In an appearance on the Glenn Beck show in September of 2010, Rabbi Daniel Lapin shared these words of divine wisdom:

“I do believe that atheists are parasites in the sense that they are benefiting from everything that religious culture has built in America, but they’re doing nothing to add energy into the system.”

Rabbi Lapin’s comments are chilling, to say the very least, especially when one considers the large amount of existing atheist parasites in government, medicine, science, and entertainment, coupled with the growing number of proto-parasites – those people in our country who just coming to grips with their unbelief.

The purpose of this blog is to identify several examples of these nasty little atheos parasitus organisms, to demonstrate what a terrible blight they are on our culture, and to warn believers like Rabbi Lapin and Mr. Beck to stay away from them and all of their disgusting ways.

I am hoping this blog will both educate and enlighten. Thank you for your time.


Some remarks have been made in reaction to this blog that go along the lines of “What is this I don’t even…?” Not everybody gets the joke here. That’s okay. Happens all the time. I’ll try to explain.

Someone made a broad, sweeping comment about how all atheists are parasites, and are reaping the benefits of a culture built by the religious, without adding anything positive themselves. This is wrong on a couple levels. For one, our culture was not built solely by the religious – there were more than a few atheists involved. Second, there were, are, and will continue to be nonbelievers who do positive things for our culture.

So with that same sort of “atheists are yucky” attitude in mind, I began a blog that describes nonbelievers in the same sort of terms – as nasty parasites who leech the benefits of our culture and don’t give anything back except garbage like the theory of relativity, the greatest American novel, and the first stored-program computer.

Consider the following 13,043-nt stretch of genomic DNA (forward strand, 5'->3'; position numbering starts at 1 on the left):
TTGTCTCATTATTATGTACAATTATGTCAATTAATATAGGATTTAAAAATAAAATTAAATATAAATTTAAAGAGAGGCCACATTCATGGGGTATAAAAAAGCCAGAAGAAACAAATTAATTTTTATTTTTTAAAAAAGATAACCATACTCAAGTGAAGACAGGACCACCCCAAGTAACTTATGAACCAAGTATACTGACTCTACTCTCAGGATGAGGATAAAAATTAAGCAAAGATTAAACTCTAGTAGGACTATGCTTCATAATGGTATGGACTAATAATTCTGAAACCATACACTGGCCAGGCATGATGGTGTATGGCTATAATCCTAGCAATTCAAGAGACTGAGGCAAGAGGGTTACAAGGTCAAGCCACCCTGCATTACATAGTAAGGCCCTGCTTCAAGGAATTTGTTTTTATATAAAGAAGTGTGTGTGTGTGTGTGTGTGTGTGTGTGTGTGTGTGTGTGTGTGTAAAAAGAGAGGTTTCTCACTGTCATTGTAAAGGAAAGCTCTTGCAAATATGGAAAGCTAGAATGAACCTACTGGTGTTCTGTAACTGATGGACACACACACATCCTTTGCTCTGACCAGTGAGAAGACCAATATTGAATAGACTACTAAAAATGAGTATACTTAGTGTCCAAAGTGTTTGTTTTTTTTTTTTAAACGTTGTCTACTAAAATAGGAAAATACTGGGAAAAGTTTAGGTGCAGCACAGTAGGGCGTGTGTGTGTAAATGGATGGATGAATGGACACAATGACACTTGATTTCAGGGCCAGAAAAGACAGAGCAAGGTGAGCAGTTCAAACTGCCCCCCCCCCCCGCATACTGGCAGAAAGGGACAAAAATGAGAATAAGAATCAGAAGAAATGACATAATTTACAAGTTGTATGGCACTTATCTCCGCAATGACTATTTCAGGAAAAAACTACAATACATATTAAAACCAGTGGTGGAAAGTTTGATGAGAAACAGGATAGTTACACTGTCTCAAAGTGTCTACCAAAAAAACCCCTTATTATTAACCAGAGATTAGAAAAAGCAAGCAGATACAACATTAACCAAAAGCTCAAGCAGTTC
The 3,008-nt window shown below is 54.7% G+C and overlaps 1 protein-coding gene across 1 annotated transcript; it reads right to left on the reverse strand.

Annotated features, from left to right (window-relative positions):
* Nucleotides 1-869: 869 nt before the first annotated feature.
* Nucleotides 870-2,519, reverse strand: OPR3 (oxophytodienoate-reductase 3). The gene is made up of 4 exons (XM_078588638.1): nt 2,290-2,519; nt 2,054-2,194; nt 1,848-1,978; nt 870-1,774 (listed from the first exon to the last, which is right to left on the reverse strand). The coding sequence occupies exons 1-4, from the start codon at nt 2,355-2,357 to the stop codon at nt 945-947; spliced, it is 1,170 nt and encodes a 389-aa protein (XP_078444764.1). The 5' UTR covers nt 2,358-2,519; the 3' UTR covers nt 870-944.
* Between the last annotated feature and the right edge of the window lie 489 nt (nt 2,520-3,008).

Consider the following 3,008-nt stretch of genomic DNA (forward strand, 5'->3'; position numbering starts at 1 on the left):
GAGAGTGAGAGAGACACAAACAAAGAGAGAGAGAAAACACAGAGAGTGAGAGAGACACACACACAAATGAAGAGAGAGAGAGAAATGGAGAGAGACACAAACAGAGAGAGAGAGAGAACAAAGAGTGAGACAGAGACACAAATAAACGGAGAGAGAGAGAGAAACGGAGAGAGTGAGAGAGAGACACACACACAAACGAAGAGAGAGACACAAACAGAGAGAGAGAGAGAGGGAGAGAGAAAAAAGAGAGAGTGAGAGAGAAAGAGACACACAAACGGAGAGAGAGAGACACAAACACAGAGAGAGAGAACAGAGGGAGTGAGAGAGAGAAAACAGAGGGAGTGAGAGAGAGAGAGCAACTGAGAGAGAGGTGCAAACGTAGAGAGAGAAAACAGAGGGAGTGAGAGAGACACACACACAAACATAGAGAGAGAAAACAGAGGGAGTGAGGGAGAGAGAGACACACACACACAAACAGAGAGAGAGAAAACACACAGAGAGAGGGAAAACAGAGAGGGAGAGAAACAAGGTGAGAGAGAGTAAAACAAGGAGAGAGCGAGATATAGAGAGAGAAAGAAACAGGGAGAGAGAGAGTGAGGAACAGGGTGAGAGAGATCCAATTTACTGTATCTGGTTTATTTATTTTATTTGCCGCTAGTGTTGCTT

Yes, I know that some of the atheists listed here have done bad things as well. Yes, I know that Christians and other believers have done good things for society at large. No, this isn’t about diminishing the contributions that believers have had to world cultures. No, you don’t have to start a blog in response to this one about how…
No, you really don’t, because…
I’m just trying to…
but you see…
oh, you already have?

Well, then. Good luck with that.


  1. mandatoryname
    September 20, 2010 at 12:07 pm

    Thought your site waz funny. I heard of it via Pharyngula.
    I think it would be great if you were able to expand it somehow, so that it could become some sort of database of famous, and possibly everyday, atheists all described in your very humorous medical style.
    If you are able to make this site searchable, and open to outside entries, like a Wikipedia, it might really take off. (take that Conservepedia)
    Thanks the laughs.


    • September 21, 2010 at 5:46 am


      I like that idea, but I also wonder if the joke wouldn’t become stale before too long. I hadn’t even planned on maintaining this blog for more than 20-30 entries, because I figured that the point would be well made by then. But, if the idea remains popular, I could reconsider.